Strategy Design Pattern

Suppose you work for a company that makes a highly successful duck pond simulation game, SimUDuck. The game can show a large variety of duck species swimming and making quacking sounds. The initial designers of the system used standard OO techniques and created one Duck superclass from which all other duck types inherit.

For swimming and quacking operations Duck superclass will care of.But we defined display() method abstract to force implement each duck draw itself as what it resembles.

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So as we know ducks can fly we need to add this ability. It is time to show up OO programmer skills. Even there already implemented dozens of duck we should add this ability easily, shouldn’t we?

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Here it seems to easy right? But what if a rubber duck comes into play and it can’t (and shouldn’t) fly?

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A localized update to the code caused a non-local side effect(flying rubber ducks)! So what the thought was a great use of inheritance for the purpose of reuse hasn’t turned out so well when it comes to maintenance.

Think about that if you decide to add a duck just for decoration purpose that duck will not fly and quack.


We realized that inheritance probably wasn’t the answer, because we just got a memo that says that it is possible to update the product every six months. We know the spec will keep changing and we’ll be forced to look at and possibly override fly() and quack() for every new Duck subclass that’s ever added to the program… forever. So we need a cleaner way to have only some of the duck types fly or quack.

Interfaces comes into play..

We could take the fly() out of the duck superclass, and make a Flyable interface with a fly() method. That way, only the ducks that ore supposed to fly will implement that interface and have a fly() method… and we might as well make a Quackable, too, since not all ducks can quack.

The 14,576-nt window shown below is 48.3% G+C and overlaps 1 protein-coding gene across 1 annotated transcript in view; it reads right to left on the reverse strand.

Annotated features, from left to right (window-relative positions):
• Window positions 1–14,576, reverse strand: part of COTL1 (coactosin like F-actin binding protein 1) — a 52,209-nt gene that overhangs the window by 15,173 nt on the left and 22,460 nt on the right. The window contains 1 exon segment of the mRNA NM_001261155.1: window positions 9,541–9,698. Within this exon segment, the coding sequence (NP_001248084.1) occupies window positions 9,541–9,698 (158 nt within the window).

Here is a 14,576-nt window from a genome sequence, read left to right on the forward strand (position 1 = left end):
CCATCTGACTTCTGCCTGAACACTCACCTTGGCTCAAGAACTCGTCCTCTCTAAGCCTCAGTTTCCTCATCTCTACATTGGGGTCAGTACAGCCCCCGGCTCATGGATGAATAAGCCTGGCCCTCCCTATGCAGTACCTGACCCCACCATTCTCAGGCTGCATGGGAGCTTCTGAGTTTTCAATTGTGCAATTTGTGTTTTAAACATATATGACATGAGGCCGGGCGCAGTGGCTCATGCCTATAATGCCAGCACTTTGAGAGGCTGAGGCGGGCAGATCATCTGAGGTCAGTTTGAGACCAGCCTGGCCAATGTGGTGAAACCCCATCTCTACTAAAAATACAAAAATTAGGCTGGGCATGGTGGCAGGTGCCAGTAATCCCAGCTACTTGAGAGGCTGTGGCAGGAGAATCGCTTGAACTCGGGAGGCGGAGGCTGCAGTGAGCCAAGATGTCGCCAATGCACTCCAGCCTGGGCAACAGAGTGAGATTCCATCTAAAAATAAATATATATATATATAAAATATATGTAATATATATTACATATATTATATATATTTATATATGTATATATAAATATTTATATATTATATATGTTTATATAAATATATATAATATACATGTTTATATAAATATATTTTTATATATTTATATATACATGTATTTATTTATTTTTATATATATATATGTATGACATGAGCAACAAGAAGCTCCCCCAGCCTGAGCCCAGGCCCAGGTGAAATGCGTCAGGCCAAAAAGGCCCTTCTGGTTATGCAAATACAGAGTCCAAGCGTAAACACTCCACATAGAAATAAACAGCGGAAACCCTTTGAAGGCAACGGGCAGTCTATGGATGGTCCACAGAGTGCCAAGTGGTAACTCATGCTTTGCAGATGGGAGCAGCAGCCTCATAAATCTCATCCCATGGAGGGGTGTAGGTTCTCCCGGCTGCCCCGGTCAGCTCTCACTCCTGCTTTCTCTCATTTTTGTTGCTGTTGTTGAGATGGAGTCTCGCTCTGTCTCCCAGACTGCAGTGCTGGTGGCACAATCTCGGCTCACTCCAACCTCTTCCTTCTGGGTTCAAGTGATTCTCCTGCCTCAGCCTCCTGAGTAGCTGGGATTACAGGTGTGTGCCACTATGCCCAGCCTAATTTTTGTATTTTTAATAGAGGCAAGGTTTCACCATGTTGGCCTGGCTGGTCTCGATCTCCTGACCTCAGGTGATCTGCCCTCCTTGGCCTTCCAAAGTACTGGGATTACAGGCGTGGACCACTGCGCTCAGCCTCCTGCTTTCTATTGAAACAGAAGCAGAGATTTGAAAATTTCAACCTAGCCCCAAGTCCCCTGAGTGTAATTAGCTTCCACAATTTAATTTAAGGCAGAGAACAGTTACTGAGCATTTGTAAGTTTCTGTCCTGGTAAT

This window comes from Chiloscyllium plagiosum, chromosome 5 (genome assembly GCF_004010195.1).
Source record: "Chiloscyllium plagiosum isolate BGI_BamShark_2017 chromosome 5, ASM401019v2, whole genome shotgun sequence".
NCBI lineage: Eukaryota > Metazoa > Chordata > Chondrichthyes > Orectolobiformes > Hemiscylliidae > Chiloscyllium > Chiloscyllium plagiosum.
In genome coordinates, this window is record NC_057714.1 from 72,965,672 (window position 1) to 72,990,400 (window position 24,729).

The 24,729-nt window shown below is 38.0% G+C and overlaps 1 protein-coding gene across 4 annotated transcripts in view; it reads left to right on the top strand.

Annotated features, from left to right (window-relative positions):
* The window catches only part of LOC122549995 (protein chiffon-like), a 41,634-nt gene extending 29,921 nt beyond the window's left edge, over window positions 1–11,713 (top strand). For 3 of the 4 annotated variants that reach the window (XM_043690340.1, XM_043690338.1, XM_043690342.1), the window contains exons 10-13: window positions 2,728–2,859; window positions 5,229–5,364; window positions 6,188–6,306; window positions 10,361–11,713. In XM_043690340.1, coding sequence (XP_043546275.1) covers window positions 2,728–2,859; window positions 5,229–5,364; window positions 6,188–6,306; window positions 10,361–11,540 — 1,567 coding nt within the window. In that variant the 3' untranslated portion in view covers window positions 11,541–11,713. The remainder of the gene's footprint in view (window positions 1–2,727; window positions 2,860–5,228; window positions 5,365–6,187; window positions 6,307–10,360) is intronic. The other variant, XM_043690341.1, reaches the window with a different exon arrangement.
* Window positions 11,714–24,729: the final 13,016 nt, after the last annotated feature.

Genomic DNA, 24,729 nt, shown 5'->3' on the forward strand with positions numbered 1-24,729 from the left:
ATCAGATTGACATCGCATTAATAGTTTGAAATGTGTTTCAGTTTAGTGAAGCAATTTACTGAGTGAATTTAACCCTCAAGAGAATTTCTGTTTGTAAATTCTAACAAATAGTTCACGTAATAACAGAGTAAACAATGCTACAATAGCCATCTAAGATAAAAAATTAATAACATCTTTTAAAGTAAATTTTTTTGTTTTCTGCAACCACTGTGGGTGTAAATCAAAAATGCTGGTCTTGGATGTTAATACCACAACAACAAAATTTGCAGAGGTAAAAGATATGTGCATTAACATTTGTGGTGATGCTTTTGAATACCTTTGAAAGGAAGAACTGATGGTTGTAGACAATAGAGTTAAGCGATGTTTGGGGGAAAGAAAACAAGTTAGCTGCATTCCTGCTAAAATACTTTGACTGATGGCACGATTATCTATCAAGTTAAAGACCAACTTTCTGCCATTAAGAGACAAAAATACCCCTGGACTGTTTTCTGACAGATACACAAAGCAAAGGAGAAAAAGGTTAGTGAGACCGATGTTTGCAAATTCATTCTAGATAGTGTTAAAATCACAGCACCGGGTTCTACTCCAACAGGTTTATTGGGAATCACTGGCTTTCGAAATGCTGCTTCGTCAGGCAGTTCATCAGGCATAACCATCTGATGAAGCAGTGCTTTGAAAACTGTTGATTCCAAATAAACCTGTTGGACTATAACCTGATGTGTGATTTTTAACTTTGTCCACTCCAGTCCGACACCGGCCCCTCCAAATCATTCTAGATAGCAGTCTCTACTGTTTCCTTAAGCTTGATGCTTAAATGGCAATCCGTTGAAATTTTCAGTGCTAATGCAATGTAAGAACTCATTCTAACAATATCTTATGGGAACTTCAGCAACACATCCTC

We know that not all of the subclasses should have flying or quacking behavior, so inheritance isn’t the right answer. But while having the subclasses implement Flyable and/or Quackable solves part of the problem (no inappropriately flying rubber ducks), it completely destroys code reuse for those behaviors, so it just creates a different maintenance nightmare. And of course there might be more than one kind of flying behavior even among the ducks that do fly.. At this point you might be waiting for a Design Pattern to come riding in on a white horse and save the day. But what fun would that be? No, we’re going to figure out a solution the old-fashioned way—by applying good OO software design principles.

Wouldn’t it be dreamy if only there were a way to build software so that when we need to change it, we could do so with the least possible impact on the existing code? We could spend less time reworking code and more making the program do cooler things…

So we know using inheritance hasn’t worked out very well, since the duck behavior keeps changing across the subclasses, and it’s not appropriate for all subclasses to have those behaviors. The Flyable and Quackable interface sounded promising at first—only ducks that really do fly will be Flyable, etc.—except Java interfaces have no implementation code, so no code reuse. And that means that whenever you need to modify a behavior, you’re forced to track down and change it in all the different subclasses where that behavior is defined, probably introducing new bugs along the way!

Take what varies and “encapsulate” it so it won’t affect the rest of the code. This results fewer unintended consequences and more flexibility in your systems!

In other words, if you’ve got some aspect of your code that is changing, say with every new requirement, then you know you’ve got a behavior that needs to be pulled out and separated from all the stuff that doesn’t change. Here’s another way to think about this principle: take the parts that vary and encapsulate them, so that later you can alter or extend the parts that vary without affecting those that don’t. As simple as this concept is, it forms the basis for almost every design pattern. All patterns provide a way to let some part of a system vary independently of all other parts. Okay, time to pull the duck behavior out of the Duck classes!